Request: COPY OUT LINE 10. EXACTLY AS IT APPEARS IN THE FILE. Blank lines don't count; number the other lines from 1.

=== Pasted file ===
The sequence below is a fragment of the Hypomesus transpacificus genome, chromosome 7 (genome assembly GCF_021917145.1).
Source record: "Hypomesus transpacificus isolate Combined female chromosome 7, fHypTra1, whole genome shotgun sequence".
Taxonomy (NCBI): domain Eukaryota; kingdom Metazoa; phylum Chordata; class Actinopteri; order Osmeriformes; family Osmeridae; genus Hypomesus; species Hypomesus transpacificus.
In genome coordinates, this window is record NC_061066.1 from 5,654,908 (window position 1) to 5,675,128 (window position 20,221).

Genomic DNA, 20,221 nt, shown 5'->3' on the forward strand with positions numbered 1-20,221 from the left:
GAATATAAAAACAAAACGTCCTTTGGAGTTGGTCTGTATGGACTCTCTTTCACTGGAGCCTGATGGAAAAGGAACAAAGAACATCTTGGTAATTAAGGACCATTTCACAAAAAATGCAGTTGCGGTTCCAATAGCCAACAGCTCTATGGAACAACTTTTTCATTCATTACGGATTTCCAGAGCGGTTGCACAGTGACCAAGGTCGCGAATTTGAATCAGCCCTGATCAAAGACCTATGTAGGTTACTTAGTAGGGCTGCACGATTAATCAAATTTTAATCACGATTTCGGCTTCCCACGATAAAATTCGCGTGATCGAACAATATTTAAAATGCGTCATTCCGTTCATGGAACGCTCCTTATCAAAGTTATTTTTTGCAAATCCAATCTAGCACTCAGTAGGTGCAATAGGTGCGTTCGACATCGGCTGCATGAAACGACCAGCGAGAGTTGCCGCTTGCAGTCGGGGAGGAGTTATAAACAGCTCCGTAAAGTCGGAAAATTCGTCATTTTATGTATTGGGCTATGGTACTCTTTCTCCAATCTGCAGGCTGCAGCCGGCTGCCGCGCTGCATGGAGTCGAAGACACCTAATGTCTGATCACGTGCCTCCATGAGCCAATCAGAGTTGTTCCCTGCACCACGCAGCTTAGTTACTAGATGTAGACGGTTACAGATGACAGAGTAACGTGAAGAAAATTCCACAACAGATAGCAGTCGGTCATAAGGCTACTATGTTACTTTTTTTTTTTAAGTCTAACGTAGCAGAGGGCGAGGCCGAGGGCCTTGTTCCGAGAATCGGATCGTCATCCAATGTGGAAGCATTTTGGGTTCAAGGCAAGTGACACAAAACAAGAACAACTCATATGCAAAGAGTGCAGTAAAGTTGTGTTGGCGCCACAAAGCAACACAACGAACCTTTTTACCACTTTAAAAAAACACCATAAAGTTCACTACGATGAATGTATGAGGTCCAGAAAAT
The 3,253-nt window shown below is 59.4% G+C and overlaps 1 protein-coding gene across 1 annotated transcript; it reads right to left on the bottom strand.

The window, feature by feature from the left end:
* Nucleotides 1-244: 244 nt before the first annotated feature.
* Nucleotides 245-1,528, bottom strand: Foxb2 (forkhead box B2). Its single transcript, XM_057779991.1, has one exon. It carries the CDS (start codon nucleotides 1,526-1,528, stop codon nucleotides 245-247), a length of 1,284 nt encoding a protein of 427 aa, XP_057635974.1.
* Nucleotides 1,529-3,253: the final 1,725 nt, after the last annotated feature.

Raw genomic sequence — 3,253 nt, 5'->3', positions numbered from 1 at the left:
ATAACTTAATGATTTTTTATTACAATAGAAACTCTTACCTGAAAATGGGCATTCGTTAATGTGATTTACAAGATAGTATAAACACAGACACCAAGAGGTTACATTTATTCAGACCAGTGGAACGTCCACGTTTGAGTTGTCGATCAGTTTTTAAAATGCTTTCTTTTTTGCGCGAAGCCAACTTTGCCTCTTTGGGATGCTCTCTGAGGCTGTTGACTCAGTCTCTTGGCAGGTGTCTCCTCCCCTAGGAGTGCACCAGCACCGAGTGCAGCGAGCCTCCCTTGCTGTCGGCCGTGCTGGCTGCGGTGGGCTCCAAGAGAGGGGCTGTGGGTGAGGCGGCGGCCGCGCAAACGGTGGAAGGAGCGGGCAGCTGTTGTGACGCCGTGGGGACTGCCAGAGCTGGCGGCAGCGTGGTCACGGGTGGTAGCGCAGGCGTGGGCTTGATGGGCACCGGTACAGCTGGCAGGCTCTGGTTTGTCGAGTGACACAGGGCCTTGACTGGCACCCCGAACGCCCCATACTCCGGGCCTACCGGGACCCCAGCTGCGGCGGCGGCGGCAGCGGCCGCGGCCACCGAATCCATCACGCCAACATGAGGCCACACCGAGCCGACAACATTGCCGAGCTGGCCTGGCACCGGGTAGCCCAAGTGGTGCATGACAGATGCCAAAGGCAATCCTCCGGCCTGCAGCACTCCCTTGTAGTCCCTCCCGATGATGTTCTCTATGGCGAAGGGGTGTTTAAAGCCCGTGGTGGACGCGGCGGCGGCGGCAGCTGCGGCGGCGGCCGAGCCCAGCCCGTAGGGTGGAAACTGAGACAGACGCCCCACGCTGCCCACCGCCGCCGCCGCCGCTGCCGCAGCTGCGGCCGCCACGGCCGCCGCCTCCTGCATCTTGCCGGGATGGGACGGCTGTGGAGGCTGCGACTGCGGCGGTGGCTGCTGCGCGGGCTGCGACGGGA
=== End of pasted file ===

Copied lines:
* Nucleotides 245-1,528, bottom strand: Foxb2 (forkhead box B2). Its single transcript, XM_057779991.1, has one exon. It carries the CDS (start codon nucleotides 1,526-1,528, stop codon nucleotides 245-247), a length of 1,284 nt encoding a protein of 427 aa, XP_057635974.1.